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I try to generate a dynamically gwt ui. As a result I would get a html fragment like this:

<ol>
<li>MyLabel</li>
<li><input type="text"></li>
</ol>

The Label should be a GWT Label and the input should be a GWT TextBox. How can I achieve this with GWT? I've tried to use the HTMLPanel class, but how can I inject the

<li>

Tags?

I can't use UIBinder, since I would like to dynamically create such fragments as shown above.

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3 Answers

up vote 10 down vote accepted

You should create your own subclass of ComplexPanel. This will give you something that works much the same as a HorizontalPanel or VerticalPanel, only based on list elements rather than table elements. It should look something like this:

public class OListPanel extends ComplexPanel { 
final OListElement ol = Document.get().createOLElement();

public OListPanel() {
    setElement(ol);
}

public void add(Widget w) {
    LIElement li = Document.get().createLIElement();
    ol.appendChild(li);
    add(w, (Element)li.cast());
}

public void insert(Widget w, int beforeIndex) {
    checkIndexBoundsForInsertion(beforeIndex);

    LIElement li = Document.get().createLIElement();
    ol.insertBefore(li, ol.getChild(beforeIndex));
    insert(w, (Element)li.cast(), beforeIndex, false);
}

public boolean remove(Widget w) {
    Element li = DOM.getParent(w.getElement());
    boolean removed = super.remove(w);
    if (removed) {
        ol.removeChild(li);
    }
    return removed;
}
}

I haven't tested that but it's basically right. WRT the markup you posted in your question, this code will produce one slight difference, since GWT labels have their own <div> element:

<ol>
<li><div>MyLabel</div></li>
<li><input type="text"></li>
</ol>

You might prefer InlineLabel, which is based on the less intrusive <span> element.

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Perfect solution for me. Thanks. –  flash Sep 13 '10 at 4:29
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You can always do something like:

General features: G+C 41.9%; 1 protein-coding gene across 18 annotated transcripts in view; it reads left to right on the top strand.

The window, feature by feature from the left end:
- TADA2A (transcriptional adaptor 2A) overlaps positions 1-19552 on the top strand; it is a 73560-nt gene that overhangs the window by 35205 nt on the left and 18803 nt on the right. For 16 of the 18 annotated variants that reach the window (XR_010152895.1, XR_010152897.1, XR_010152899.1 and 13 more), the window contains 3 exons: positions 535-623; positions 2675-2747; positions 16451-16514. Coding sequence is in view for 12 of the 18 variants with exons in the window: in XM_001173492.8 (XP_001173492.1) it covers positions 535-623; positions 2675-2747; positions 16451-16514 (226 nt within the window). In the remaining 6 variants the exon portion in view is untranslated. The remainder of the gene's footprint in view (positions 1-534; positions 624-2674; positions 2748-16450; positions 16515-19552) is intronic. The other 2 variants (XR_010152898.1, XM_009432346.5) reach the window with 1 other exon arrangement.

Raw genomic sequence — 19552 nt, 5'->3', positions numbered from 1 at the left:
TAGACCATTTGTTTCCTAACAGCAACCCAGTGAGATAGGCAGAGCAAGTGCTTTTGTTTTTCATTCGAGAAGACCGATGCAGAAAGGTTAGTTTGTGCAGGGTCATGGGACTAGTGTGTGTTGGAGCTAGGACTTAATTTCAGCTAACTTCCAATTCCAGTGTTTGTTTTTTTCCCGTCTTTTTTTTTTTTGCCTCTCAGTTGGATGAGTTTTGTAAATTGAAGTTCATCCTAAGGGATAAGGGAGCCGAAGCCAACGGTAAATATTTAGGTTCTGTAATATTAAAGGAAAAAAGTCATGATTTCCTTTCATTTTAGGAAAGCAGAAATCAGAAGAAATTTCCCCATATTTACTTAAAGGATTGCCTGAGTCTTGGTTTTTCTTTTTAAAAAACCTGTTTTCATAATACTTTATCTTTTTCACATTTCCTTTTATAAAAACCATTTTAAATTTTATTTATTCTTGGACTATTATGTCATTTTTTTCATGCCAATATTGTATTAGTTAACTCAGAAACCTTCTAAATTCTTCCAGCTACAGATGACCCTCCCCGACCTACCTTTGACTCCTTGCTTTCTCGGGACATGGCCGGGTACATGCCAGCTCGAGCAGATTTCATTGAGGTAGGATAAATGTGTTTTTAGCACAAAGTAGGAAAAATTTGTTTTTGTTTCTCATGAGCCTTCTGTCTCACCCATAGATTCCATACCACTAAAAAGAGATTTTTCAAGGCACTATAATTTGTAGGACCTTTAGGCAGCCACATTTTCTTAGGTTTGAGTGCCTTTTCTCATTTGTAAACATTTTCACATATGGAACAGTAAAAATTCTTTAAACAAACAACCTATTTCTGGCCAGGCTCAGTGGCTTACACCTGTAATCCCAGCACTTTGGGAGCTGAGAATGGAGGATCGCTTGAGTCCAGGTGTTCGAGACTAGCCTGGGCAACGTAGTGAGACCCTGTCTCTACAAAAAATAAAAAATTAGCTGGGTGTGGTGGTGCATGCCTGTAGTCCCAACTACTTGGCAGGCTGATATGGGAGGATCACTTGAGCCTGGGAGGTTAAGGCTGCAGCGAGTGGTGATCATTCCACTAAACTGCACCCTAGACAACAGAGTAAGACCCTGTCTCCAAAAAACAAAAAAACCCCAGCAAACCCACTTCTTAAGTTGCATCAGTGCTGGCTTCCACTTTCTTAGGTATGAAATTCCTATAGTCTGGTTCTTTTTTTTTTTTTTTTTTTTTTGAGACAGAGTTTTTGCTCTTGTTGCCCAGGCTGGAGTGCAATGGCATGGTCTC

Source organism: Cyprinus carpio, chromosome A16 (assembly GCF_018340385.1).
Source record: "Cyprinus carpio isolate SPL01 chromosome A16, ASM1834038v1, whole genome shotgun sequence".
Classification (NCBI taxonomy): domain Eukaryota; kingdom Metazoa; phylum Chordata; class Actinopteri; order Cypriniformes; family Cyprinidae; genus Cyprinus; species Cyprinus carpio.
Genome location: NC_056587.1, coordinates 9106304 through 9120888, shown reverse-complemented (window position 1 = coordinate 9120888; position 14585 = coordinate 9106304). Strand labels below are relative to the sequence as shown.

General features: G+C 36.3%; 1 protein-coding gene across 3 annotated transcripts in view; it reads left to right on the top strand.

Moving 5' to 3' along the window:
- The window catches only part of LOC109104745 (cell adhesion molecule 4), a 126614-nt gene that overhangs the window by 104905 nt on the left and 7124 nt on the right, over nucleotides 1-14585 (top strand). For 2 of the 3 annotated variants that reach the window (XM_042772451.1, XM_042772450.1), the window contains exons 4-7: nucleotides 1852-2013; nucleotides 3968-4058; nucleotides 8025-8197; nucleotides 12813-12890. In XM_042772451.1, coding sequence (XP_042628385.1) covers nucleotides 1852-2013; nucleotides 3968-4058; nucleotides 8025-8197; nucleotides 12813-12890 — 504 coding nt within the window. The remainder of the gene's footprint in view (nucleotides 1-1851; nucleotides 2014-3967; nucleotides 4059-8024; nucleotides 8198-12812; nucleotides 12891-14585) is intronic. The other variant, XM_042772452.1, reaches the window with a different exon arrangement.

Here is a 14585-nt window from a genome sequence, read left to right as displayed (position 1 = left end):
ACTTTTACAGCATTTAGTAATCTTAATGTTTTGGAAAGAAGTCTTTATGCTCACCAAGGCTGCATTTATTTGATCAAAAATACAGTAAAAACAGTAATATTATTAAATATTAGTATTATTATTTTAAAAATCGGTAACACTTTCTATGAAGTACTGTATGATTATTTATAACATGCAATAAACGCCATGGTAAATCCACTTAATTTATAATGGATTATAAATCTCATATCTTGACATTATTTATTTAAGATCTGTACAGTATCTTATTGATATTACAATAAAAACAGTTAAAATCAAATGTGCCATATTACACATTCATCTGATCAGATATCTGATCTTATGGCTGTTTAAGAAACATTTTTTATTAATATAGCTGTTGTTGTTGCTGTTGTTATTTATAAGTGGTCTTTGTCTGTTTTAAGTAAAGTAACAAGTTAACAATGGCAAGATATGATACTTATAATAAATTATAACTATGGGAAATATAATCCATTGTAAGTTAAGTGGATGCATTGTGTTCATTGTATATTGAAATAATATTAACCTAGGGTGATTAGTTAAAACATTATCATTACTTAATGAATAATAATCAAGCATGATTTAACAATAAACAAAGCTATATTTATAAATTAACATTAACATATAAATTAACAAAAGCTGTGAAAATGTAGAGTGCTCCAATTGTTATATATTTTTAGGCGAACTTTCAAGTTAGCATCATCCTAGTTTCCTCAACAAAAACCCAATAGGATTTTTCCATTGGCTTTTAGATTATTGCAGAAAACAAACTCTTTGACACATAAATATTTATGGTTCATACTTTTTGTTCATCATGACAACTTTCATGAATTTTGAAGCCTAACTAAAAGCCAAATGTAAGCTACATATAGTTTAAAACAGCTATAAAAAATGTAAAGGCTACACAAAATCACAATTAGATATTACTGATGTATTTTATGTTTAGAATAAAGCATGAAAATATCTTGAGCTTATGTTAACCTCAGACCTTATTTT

Document doc = Document.get();
    final OListElement ol = doc.createOLElement();
    LIElement li = doc.createLIElement();
    li.appendChild((new Label()).getElement());
    ol.appendChild(li);
    li = doc.createLIElement();
    li.appendChild((new TextBox()).getElement());
    ol.appendChild(li);
    panel.add(new Widget() {{
        setElement(ol);
    }});
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Sure, but try to read this code x weeks later (or worse, by another developer) - nightmare. The whole idea with GWT was to keep the developer on a "higher" level - without worrying about the DOM (or provide him/her the tools to easily create the DOM, like UiBinder). –  Igor Klimer Sep 12 '10 at 15:52
    
I totally agree. What I wanted to show is just a technique of achieving desired result. UiBinder is a great tool, but more suitable for general layout/customization than for highly dynamic components which, I assume, are the case here. I wouldn't use such DOM spaghetti in my own code. However wrapping presented technique in reusable Panel component (as hambend has shown) seems quite useful. For example it can be used to create tree of lists which would be quite painful with UiBinder. –  morisil Sep 13 '10 at 13:39
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Why not put that fragment in a standalone Widget created via UiBinder? (if you know how the structure will look beforehand and just want to insert MyLabel and a TextBox)
Don't be afraid to split your widgets like this - the GWT Compiler is great at optimizing and UiBinder templates are processed at compile time so there shouldn't be any performance penalty (benchmarking is still strongly recommended - YMMV). I'd even say that it'd be faster then trying to add this structure via the DOM package - with UiBinder, the compiler knows what it's dealing with, with DOM you are basically saying: "I know what I'm doing, don't touch my code!" (at least that's my view on this :)). HTMLPanel could be an alternative, but you'd have to assign an id to every element you want to modify/attach stuff to... :/

Bottom line: use UiBinder for this, that's what it was built for.

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